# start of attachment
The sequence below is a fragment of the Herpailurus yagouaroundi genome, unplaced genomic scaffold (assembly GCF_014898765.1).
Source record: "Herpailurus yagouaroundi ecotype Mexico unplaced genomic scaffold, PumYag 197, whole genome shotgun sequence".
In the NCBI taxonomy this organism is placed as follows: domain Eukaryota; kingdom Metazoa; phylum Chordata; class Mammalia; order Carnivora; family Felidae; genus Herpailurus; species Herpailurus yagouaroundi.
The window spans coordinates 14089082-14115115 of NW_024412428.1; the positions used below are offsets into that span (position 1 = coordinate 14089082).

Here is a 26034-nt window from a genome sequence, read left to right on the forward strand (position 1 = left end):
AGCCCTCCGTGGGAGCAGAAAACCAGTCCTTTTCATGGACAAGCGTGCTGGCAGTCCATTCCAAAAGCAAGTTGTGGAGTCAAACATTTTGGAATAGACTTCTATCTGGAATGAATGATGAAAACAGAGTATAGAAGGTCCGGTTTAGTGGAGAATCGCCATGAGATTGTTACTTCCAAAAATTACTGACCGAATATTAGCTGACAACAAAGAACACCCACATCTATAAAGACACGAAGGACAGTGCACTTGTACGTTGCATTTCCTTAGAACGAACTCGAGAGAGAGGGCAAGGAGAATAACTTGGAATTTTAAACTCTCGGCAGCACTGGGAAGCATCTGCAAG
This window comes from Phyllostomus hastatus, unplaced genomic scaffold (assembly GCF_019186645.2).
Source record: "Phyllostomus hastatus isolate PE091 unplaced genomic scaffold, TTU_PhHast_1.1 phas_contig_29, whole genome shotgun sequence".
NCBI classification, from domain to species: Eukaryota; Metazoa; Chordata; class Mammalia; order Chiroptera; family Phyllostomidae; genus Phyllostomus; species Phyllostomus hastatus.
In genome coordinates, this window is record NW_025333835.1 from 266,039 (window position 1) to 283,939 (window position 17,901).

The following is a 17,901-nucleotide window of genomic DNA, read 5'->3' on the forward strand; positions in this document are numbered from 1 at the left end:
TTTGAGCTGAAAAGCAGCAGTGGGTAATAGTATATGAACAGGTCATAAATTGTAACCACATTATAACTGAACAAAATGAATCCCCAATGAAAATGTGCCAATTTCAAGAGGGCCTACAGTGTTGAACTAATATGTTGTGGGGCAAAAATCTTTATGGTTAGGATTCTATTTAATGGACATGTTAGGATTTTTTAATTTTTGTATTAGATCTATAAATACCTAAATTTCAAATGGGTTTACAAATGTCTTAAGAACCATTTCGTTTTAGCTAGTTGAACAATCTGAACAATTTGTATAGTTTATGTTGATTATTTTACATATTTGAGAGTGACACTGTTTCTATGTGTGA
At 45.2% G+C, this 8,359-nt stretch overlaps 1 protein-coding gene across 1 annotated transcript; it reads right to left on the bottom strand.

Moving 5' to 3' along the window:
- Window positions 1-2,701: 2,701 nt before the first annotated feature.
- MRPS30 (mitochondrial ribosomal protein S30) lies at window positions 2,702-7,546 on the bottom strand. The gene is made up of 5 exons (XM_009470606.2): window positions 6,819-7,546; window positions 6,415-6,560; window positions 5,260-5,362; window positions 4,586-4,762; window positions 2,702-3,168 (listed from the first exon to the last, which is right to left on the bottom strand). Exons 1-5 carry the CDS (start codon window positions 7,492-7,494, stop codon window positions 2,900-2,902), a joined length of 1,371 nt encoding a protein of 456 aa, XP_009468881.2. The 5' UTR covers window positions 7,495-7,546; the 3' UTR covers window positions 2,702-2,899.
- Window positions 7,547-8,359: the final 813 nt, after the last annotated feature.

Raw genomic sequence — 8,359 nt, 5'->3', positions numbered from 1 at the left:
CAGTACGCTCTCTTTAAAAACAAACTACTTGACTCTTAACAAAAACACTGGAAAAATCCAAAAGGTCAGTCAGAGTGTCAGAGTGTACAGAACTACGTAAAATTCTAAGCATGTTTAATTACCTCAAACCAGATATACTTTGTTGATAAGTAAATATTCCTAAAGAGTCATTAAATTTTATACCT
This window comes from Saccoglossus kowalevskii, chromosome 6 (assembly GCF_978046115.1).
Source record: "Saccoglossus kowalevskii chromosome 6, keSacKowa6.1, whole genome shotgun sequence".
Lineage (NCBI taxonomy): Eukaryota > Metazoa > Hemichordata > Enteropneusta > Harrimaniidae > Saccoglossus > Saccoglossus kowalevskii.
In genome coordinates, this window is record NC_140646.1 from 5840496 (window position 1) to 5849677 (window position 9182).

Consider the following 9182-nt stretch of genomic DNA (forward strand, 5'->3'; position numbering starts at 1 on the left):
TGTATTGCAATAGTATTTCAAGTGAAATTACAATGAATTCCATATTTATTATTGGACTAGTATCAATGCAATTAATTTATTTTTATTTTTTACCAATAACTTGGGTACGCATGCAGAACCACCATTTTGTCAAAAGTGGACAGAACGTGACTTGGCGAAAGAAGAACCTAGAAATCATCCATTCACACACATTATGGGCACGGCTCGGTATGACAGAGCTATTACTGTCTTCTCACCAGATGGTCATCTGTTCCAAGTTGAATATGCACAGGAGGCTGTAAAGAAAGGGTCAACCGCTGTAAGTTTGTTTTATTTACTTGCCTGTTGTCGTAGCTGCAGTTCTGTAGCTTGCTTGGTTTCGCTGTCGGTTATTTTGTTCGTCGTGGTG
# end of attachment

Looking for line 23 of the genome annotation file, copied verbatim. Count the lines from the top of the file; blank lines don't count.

In genome coordinates, this window is record NC_140646.1 from 5840496 (window position 1) to 5849677 (window position 9182).